I confess to a distracted moment at Mass the day after Barbara Bush died. I…
The growing chatter about national (dis)unity
Are the bonds of American national unity becoming dangerously frayed? To judge from a steady stream of books, op-ed pieces, opinion journal articles and talk-show conversations on this matter, the disturbing answer is yes.
Consider one example among many: A new book argues that there are within our borders four distinct “Americas,” each competing for recognition as the authentic America. But why only four? Why not five or six? Is there a prize for the contestant who argues credibly for the highest number?
Making allowance for the herd instinct of the chattering class, however, there really is a spirit of division abroad in today’s America. But it goes back further and reaches deeper than the pundits seem to grasp.
It became widely visible in the 1960s — the age of pot, Vietnam, sexual revolution and campus unrest — but its underlying causes began much earlier. Basically, it’s a split between a traditional morality that grounds rights in duties that arise from our shared human nature and a new morality of individualistic self-gratification.
That new morality found iconic expression in the Supreme Court’s 1992 decision in Planned Parenthood v. Casey ratifying the right to abortion. The “heart of liberty,” proclaimed Justices Kennedy, O’Connor and Souter, is “the right to define one’s own concept of existence, of meaning, of the universe, and of the mystery of human life.”
Previously, I supposed that the universe was as it was, not as I wanted it to be, but here was a higher wisdom.
And where did it start? For answers, turn to two thinkers: theologian Jesuit Father John Courtney Murray and Notre Dame philosopher Alasdair MacIntyre.
In his famous book “We Hold These Truths,” published on the eve of the 1960s’ cultural revolution, Father Murray located the source of emergent civil disharmony in the collapse of the natural law tradition with its system of values based upon shared human nature.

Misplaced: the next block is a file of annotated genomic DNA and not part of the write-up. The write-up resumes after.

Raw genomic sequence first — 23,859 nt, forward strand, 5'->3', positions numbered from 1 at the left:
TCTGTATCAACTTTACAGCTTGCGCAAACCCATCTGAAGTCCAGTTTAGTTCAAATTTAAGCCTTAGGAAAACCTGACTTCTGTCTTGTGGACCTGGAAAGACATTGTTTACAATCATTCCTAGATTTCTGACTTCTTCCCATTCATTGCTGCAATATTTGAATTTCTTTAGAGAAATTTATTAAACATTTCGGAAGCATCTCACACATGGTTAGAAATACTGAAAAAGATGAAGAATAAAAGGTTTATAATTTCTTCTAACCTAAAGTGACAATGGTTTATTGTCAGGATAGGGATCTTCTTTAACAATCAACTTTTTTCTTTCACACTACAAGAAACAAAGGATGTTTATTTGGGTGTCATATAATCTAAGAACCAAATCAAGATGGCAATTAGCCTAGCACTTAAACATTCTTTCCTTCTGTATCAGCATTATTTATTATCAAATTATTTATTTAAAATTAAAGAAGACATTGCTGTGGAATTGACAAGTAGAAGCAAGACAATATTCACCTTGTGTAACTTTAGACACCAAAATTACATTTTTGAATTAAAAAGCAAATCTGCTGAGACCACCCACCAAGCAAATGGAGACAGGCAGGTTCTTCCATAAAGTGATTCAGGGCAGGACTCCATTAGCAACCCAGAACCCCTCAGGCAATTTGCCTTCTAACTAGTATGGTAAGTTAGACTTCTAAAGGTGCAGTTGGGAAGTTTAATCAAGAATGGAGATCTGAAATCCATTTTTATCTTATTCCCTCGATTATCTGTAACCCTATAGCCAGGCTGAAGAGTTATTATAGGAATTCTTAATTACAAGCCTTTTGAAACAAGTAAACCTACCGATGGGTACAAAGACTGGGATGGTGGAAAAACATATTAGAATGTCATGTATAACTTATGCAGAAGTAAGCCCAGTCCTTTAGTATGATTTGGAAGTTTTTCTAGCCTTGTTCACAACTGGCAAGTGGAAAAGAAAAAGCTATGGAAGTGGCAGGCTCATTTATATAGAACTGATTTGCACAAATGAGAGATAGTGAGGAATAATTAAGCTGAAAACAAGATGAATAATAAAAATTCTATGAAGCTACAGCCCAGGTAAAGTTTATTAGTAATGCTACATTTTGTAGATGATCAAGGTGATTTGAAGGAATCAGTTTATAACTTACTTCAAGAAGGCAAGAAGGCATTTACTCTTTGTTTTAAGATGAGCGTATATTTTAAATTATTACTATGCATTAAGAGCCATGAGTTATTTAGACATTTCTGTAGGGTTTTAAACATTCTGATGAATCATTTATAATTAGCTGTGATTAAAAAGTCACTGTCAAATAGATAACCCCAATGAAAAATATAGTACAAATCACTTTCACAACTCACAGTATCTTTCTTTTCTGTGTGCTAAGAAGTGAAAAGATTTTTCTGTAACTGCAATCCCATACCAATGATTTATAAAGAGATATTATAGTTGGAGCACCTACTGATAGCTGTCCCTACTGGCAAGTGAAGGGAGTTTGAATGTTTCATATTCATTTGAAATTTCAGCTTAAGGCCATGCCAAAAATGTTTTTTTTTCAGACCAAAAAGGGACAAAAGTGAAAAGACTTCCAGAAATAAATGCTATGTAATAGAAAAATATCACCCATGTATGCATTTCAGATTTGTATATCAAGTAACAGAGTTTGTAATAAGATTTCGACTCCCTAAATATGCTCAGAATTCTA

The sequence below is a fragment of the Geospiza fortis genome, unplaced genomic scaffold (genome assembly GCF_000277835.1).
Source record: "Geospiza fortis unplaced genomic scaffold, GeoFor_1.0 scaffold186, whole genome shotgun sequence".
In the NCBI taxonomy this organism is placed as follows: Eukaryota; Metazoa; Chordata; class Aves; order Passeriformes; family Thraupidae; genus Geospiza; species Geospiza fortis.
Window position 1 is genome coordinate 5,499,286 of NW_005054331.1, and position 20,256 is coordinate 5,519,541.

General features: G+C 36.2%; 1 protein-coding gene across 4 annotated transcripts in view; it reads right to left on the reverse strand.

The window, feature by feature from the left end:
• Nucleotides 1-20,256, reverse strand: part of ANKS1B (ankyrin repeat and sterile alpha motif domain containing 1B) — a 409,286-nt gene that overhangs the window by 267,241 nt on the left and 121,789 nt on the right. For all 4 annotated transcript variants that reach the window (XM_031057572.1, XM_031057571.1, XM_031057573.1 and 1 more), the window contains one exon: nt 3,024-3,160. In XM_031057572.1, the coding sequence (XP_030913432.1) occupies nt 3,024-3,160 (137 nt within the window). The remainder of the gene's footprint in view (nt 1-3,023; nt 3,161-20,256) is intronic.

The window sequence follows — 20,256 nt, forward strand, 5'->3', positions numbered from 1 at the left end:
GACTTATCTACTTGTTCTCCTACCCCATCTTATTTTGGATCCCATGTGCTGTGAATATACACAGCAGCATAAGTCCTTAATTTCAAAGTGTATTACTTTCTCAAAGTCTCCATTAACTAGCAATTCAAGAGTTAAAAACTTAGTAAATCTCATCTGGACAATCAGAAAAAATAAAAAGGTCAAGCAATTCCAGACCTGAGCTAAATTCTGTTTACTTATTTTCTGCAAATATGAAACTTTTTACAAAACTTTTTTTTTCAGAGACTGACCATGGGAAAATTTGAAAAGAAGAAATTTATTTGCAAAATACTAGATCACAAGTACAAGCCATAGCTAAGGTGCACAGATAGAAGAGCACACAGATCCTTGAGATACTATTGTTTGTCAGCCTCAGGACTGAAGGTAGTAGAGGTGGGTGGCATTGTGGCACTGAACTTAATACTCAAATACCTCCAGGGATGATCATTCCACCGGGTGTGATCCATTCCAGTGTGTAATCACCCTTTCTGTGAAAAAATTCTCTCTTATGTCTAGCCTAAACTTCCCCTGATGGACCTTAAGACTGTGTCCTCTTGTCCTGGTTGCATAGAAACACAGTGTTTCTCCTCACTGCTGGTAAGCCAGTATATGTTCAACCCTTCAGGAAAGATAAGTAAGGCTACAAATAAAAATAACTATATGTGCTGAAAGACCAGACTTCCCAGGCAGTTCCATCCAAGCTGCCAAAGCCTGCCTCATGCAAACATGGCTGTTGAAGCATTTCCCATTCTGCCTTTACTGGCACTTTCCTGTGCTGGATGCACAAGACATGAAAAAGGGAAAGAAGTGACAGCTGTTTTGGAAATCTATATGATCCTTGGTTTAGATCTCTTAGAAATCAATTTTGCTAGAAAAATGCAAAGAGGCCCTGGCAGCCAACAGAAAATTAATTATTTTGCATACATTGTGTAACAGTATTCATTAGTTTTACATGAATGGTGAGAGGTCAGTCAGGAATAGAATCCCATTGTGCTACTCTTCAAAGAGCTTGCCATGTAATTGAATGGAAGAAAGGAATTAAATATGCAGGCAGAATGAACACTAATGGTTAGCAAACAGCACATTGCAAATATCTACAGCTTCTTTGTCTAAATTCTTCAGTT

“Those who seek the ironies of history,” he wrote sadly, “should find one here, in the fact that the ethic which launched Western constitutionalism and endured long enough as a popular heritage to give essential form to the American system of government has now ceased to sustain the structure and direct the action of this constitutional commonwealth.”
MacIntyre, writing two decades later in “After Virtue,” pointed to the obvious fact that agreement on fundamental rules is required for social peace. Hence, the social calamity resulting from general repudiation of the old consensus was grounded in the Aristotelian-Thomistic tradition of moral reasoning (natural law again).
No mere fad of the chattering class, this has serious practical consequences. “Modern society,” he wrote, “is indeed often, at least in surface appearances, nothing but a collection of strangers, each pursuing his or her interests under minimal constraints.” In a fractured society like this, conflicts cannot be resolved by appeals to shared fundamental rules, since the old consensus on rules no longer exists. Doubt that? Observe the unhealthy practice now all too common of making, or attempting to make, political statements via mob action. It is as MacIntyre memorably put it: “Modern politics is civil war carried on by other means.”
The need for a restored national consensus embodying healthy shared values is large and growing. A political party or leader capable of articulating one would be rendering a profound national service. But whether any of our present contenders can rise to the occasion — or even seriously aspires to do so — is far from clear. One thing for sure: Chatter about national (dis)unity will continue.
Russell Shaw is a contributing editor for Our Sunday Visitor.